The Role of Cardiolipin in Cardiovascular Health.

Shen Z, Ye C, McCain K, Greenberg ML - Biomed Res Int (2015)

Cardiolipin synthesis and remodeling pathway in humans and yeast. Phosphatidic acid (PA) is converted to CDP-diacylglycerol (CDP-DAG) by CDP-DAG synthase. Phosphatidylglycerolphosphate synthase catalyzes the conversion of CDP-DAG to phosphatidylglycerolphosphate (PGP), which is dephosphorylated to phosphatidylglycerol (PG). PG is converted to unremodeled CL with mostly saturated acyl chains (CLSAT). CLSAT is deacylated to monolyso-CL (MLCL) by phospholipases and MLCL is reacylated to CL with mostly unsaturated acyl chains (CLUNSAT). The genes encoding human enzymes are indicated in red, and genes that encode yeast enzymes are in blue.
© Copyright Policy - open-access
Related In: Results  -  Collection

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fig1: Cardiolipin synthesis and remodeling pathway in humans and yeast. Phosphatidic acid (PA) is converted to CDP-diacylglycerol (CDP-DAG) by CDP-DAG synthase. Phosphatidylglycerolphosphate synthase catalyzes the conversion of CDP-DAG to phosphatidylglycerolphosphate (PGP), which is dephosphorylated to phosphatidylglycerol (PG). PG is converted to unremodeled CL with mostly saturated acyl chains (CLSAT). CLSAT is deacylated to monolyso-CL (MLCL) by phospholipases and MLCL is reacylated to CL with mostly unsaturated acyl chains (CLUNSAT). The genes encoding human enzymes are indicated in red, and genes that encode yeast enzymes are in blue.
Mentions: Unlike mitochondrial membrane lipids that are synthesized in the endoplasmic reticulum, de novo synthesis of CL occurs exclusively in the inner membrane of the mitochondria [9], in a series of well-characterized steps that are highly conserved from yeast to higher eukaryotes [10]. As shown in Figure 1, the first step in the CL biosynthetic pathway is the conversion of phosphatidic acid (PA) to CDP-diacylglycerol (CDP-DAG), which is catalyzed in the inner membrane by CDP-DAG synthase encoded by TAM41 [11–13] in yeast. PGS1 encoded phosphatidylglycerolphosphate synthase catalyzes transfer of the phosphatidyl group from CDP-DAG to a glycerol-3-phosphate molecule to generate phosphatidylglycerolphosphate (PGP) [14, 15]. PGP is subsequently dephosphorylated to phosphatidylglycerol (PG) by PGP phosphatase [16, 17], encoded by PTPMT1 in mammals [18, 19] and GEP4 in yeast [20]. The final step in the biosynthetic pathway is carried out by CL synthase, encoded by hCLS1 in human cells [21–23] and by CRD1 in yeast [24–26]. In this step, a second phosphatidyl group is added to PG from another CDP-DAG molecule, generating unremodeled CL [9, 23, 27].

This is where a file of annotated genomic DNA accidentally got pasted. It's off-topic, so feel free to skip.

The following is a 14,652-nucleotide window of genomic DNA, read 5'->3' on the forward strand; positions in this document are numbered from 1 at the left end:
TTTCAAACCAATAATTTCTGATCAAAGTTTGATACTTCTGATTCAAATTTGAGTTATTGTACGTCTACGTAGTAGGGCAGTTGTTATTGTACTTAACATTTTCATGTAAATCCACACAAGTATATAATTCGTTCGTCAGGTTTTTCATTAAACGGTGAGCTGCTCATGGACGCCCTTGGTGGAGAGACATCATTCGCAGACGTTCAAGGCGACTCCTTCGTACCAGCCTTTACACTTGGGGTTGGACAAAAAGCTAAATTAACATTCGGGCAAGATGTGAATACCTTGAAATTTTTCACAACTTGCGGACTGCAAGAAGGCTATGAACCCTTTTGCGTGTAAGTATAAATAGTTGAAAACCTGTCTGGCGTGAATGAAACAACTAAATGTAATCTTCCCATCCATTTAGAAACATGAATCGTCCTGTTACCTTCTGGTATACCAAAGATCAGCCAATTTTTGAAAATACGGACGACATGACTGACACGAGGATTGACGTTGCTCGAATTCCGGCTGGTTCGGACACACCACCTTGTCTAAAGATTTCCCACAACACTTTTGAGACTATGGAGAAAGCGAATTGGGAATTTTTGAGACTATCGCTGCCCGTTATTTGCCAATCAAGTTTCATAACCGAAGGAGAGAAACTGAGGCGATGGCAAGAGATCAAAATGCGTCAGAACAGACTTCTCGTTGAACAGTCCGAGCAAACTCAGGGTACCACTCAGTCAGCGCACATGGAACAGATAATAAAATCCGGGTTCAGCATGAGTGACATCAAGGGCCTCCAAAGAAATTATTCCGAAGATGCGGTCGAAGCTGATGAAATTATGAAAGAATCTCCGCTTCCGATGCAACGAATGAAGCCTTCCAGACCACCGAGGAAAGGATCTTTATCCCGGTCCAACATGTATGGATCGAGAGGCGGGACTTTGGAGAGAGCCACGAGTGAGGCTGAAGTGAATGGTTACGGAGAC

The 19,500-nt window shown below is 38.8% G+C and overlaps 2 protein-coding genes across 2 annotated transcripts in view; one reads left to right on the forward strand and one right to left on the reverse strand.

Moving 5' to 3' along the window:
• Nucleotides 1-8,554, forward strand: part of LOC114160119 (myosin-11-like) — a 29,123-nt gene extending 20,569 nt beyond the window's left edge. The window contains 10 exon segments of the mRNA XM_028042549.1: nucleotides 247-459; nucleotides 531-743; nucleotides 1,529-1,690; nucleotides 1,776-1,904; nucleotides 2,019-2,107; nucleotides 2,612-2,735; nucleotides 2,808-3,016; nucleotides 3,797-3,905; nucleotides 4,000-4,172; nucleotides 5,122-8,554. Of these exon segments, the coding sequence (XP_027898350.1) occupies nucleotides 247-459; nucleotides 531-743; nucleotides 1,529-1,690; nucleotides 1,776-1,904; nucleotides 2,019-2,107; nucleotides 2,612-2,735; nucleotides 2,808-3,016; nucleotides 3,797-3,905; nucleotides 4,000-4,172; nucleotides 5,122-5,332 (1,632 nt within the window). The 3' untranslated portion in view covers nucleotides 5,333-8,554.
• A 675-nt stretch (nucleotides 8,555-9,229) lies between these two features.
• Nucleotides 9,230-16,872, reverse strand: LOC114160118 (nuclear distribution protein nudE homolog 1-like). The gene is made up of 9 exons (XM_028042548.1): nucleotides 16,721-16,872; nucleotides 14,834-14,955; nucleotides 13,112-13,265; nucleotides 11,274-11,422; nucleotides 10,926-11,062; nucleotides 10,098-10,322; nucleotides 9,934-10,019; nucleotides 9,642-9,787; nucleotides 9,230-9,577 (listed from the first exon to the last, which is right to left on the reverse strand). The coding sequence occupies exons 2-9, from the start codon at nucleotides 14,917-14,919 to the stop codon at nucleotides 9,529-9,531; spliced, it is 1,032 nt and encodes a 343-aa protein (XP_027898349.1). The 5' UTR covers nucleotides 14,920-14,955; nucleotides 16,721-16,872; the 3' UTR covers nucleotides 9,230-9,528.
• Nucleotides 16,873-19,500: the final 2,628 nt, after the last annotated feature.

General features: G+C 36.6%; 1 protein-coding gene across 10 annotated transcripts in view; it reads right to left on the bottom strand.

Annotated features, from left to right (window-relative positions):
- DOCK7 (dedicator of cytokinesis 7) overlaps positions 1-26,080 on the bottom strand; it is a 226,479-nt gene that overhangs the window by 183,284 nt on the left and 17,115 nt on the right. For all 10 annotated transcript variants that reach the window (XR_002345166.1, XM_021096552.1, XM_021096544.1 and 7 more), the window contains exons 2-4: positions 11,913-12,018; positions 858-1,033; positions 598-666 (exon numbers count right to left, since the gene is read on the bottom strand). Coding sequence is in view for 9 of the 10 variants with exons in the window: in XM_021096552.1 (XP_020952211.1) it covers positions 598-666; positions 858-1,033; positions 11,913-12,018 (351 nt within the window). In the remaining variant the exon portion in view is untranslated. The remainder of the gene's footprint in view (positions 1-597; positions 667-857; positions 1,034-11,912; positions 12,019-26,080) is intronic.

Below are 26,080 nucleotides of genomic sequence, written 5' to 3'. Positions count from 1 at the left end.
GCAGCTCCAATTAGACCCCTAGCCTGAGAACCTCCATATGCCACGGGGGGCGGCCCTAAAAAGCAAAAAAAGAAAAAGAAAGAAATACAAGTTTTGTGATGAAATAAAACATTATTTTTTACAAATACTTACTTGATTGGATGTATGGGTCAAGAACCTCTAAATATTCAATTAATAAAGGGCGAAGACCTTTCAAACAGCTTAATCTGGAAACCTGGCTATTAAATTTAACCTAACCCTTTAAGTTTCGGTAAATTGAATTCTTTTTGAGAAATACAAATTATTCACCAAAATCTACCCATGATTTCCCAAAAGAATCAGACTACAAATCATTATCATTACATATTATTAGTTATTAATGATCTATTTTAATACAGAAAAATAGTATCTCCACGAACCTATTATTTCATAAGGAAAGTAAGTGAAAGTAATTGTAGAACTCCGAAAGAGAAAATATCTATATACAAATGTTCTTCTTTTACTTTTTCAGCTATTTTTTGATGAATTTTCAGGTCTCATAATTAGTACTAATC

Bottom Line: Cardiolipin (CL), the signature phospholipid of mitochondrial membranes, is crucial for both mitochondrial function and cellular processes outside of the mitochondria.The link between CL and CVD may possibly be explained by the physiological roles of CL in pathways that are cardioprotective, including mitochondrial bioenergetics, autophagy/mitophagy, and mitogen activated protein kinase (MAPK) pathways.In this review, we focus on the role of CL in the pathogenesis of CVD as well as the molecular mechanisms that may link CL functions to cardiovascular health.

View Article: PubMed Central - PubMed

Affiliation: Department of Biological Sciences, Wayne State University, Detroit, MI 48202, USA.

ABSTRACT
Cardiolipin (CL), the signature phospholipid of mitochondrial membranes, is crucial for both mitochondrial function and cellular processes outside of the mitochondria. The importance of CL in cardiovascular health is underscored by the life-threatening genetic disorder Barth syndrome (BTHS), which manifests clinically as cardiomyopathy, skeletal myopathy, neutropenia, and growth retardation. BTHS is caused by mutations in the gene encoding tafazzin, the transacylase that carries out the second CL remodeling step. In addition to BTHS, CL is linked to other cardiovascular diseases (CVDs), including cardiomyopathy, atherosclerosis, myocardial ischemia-reperfusion injury, heart failure, and Tangier disease. The link between CL and CVD may possibly be explained by the physiological roles of CL in pathways that are cardioprotective, including mitochondrial bioenergetics, autophagy/mitophagy, and mitogen activated protein kinase (MAPK) pathways. In this review, we focus on the role of CL in the pathogenesis of CVD as well as the molecular mechanisms that may link CL functions to cardiovascular health.

No MeSH data available.


Related in: MedlinePlus